Breaking News Emails
ROME — Anne Frank's diary will be read aloud at all soccer matches in Italy this week, the Italian soccer federation announced Tuesday after shocking displays of anti-Semitism by fans of the Rome club Lazio.
Lazio supporters on Sunday littered the Stadio Olimpico in Rome with images of Anne Frank, the young diarist who died in the Holocaust, wearing a jersey of city rival Roma. Lazio's "ultras" — hard-core right-wing fans who associate their Roma counterparts with being left-wing and Jewish — had hoped to incite Roma fans, because the teams share the stadium.
Stadium cleaners found the anti-Semitic stickers on Monday, and Italian police have opened a criminal inquiry.
The Anne Frank diary passage reading will be combined with a minute of silence observed before Serie A, B and C matches in Italy this week, plus amateur and youth games over the weekend, to promote Holocaust remembrance, the soccer federation said.
Racism has been widespread for years in many Italian and European stadiums — targeting both players and fans — and measures like banning fans and forcing teams to play behind closed doors haven't solved the problem.
Outrage over the stickers came from a wide variety of officials and rights groups across Europe, from both inside and outside the world of sports.
"Anne Frank doesn't represent a people or an ethnic group. We are all Anne Frank when faced with the unthinkable," Italian Foreign Minister Angelino Alfano said. "What has happened is inconceivable."
Italian Premier Paolo Gentiloni called the stickers "unbelievable, unacceptable and not to be minimized."
The Italian soccer federation will likely open an investigation, which could result in the team's having to play in an empty stadium or being forced to play on a neutral ground.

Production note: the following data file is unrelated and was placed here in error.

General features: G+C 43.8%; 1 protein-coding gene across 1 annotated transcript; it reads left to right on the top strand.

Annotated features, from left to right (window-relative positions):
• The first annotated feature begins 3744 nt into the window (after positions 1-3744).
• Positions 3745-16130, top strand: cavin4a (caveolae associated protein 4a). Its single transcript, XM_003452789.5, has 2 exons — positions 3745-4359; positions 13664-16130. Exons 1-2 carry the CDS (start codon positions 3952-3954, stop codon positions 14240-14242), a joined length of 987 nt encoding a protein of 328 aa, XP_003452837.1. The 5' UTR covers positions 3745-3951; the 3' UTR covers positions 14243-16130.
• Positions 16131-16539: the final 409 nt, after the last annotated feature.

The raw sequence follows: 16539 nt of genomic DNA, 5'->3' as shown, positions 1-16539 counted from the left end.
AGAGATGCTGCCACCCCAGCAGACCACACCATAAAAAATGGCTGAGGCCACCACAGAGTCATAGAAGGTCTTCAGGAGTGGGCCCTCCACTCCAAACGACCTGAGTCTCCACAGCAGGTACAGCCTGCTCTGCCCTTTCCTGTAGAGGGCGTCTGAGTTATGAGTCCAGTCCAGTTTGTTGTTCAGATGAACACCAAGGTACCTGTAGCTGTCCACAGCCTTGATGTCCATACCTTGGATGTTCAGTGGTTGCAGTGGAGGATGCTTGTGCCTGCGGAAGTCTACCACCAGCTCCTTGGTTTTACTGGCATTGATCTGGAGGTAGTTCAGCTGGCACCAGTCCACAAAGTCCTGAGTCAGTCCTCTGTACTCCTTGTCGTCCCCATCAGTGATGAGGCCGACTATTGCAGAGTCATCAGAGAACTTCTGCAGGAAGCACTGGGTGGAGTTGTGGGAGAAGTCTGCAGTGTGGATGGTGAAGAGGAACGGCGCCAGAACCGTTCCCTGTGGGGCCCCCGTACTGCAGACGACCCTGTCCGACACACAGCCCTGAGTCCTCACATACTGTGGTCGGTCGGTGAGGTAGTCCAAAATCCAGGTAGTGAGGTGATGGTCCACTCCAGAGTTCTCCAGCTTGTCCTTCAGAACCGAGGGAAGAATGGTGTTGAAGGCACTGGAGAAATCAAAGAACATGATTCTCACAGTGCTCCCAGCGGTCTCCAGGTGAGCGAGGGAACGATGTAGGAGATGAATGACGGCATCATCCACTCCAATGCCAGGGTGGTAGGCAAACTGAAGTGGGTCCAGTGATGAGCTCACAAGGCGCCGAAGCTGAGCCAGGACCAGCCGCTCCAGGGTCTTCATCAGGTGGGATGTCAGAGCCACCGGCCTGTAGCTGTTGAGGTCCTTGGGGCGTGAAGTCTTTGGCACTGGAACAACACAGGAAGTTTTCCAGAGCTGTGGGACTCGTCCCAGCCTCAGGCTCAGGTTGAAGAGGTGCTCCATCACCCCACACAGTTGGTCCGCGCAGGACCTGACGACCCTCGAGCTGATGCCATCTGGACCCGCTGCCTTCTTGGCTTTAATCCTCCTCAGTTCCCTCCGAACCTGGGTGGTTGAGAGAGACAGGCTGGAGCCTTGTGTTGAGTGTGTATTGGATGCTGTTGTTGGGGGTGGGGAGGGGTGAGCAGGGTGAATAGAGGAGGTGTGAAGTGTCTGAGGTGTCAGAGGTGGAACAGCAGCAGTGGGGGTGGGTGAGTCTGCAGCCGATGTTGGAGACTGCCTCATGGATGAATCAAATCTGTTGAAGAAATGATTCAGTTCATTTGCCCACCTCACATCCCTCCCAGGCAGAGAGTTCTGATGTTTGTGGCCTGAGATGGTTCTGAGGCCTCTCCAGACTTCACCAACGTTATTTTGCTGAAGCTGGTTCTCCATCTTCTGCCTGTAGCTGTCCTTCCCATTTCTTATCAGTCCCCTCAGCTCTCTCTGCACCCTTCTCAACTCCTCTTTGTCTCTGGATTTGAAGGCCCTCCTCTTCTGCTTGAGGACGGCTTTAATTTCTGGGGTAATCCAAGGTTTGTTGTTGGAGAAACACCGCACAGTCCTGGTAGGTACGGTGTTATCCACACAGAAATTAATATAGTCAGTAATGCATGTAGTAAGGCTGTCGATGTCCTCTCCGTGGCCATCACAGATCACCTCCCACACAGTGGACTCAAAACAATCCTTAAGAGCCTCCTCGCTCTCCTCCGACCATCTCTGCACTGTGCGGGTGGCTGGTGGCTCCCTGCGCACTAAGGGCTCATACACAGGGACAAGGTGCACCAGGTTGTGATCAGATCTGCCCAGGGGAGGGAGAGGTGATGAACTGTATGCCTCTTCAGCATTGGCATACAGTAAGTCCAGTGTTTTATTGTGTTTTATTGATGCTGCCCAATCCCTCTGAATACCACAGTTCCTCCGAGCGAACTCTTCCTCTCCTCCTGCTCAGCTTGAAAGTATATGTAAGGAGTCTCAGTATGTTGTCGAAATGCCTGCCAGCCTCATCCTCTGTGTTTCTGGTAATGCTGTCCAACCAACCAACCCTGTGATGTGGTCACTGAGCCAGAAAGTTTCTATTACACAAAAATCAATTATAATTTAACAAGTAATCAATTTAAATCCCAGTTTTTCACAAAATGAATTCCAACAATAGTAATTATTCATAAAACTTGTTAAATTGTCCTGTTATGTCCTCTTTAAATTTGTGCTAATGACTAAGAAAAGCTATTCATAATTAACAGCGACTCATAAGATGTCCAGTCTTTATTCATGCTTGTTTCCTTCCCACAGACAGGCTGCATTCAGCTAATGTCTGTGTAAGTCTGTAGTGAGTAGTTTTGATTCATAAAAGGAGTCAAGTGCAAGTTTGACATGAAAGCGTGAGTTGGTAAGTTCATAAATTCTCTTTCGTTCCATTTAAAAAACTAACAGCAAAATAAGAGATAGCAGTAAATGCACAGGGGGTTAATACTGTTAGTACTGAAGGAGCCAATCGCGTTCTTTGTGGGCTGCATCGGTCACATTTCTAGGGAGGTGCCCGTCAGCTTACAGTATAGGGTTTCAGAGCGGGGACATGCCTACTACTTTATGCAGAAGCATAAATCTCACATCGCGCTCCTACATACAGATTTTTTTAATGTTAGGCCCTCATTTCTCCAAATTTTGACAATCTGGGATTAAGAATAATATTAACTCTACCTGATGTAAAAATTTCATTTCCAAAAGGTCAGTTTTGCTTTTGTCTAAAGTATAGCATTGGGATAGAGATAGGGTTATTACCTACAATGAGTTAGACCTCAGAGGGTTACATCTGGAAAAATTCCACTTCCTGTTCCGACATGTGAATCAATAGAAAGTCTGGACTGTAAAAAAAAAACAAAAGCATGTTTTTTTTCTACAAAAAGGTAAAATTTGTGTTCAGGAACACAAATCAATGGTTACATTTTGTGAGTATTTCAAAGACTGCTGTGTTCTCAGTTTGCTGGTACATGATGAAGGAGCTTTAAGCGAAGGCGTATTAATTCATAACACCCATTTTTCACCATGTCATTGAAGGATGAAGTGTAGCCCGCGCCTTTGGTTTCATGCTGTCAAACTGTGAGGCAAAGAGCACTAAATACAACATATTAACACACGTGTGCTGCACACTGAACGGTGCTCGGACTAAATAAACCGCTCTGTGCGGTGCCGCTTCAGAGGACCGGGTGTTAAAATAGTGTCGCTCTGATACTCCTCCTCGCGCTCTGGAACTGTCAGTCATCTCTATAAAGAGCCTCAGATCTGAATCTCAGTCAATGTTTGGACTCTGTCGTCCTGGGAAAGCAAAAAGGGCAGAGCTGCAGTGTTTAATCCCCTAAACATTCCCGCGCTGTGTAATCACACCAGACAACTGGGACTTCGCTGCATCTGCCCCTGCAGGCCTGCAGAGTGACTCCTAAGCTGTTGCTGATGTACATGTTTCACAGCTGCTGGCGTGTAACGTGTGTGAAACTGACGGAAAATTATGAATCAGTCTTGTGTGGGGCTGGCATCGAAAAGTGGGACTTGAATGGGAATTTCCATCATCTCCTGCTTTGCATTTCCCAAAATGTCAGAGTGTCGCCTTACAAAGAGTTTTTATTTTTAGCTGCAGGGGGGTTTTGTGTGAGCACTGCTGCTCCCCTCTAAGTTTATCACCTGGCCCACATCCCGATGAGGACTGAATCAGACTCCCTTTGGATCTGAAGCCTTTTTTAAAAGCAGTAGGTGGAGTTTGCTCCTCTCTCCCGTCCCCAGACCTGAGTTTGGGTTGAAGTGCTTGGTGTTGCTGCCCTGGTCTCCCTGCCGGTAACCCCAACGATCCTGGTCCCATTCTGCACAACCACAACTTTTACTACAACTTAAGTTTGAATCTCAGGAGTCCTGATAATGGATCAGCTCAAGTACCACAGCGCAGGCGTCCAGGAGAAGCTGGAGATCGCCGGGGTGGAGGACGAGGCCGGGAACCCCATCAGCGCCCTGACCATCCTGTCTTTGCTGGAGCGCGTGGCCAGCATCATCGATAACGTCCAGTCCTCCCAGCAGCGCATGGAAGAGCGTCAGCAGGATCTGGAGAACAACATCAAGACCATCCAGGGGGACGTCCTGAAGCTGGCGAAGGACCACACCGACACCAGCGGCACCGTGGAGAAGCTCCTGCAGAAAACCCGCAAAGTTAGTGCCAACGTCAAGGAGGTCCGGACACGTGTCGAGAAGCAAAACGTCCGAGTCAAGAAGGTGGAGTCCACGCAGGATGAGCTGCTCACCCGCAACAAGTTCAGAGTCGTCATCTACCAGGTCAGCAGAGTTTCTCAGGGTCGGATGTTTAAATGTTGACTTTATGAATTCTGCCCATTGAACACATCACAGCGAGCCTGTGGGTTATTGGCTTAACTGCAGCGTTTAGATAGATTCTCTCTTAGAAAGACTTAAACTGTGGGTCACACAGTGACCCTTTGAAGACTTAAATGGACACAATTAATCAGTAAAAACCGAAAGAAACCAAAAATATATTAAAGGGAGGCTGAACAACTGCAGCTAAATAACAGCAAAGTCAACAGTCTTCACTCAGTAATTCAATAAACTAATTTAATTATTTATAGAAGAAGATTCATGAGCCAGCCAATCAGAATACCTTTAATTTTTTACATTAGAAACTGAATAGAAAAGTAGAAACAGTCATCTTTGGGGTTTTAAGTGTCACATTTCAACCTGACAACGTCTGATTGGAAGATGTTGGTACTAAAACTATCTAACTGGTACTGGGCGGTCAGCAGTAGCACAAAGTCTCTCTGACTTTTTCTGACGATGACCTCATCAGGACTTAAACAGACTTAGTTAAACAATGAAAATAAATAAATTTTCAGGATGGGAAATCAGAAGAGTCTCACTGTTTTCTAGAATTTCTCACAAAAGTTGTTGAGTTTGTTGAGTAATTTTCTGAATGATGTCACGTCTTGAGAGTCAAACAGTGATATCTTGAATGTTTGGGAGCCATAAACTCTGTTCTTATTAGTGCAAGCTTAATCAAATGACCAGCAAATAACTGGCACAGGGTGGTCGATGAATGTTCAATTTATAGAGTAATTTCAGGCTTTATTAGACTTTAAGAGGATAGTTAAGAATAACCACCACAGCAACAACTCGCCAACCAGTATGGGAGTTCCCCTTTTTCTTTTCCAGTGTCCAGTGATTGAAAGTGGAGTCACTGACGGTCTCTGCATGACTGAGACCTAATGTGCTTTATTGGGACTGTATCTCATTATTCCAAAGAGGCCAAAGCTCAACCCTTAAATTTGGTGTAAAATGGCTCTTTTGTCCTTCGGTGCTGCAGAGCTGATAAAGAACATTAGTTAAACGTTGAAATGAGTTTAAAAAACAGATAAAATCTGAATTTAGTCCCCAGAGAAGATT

Lazio's ultra group expressed surprise at the widespread outrage.
"There are other cases that we feel should lead the newscasts and fill newspaper pages," the group said in a statement on Facebook.
Breaking News Emails
Lazio President Claudio Lotito sought Tuesday to disassociate the club from its ultras by visiting Rome's main synagogue. He said the club would intensify its efforts to combat racism and anti-Semitism and would organize an annual trip to the Auschwitz concentration camp to educate young Lazio fans "not to forget."
Still, the club's relations with Rome's Jewish community remain strained.
"We are outraged by what happened in the stadium a few days ago. But we are also outraged by what happens every week in the stadiums," Ruth Dureghello, the president of Rome's Jewish community, told The Associated Press.
Lazio fans have a long history of racism and anti-Semitism.
In the past, a Lazio banner nearly 20 years ago aimed at Roma supporters read: "Auschwitz Is Your Homeland; The Ovens Are Your Homes." Another message honored the slain Serbian paramilitary leader Arkan, who was notorious for alleged war crimes in the 1990s Balkans wars.
But racism and anti-Semitism have also been seen at other European soccer clubs, highlighting the ineffectiveness of campaigns by soccer bodies all the way up to UEFA and FIFA, the European and world organizations.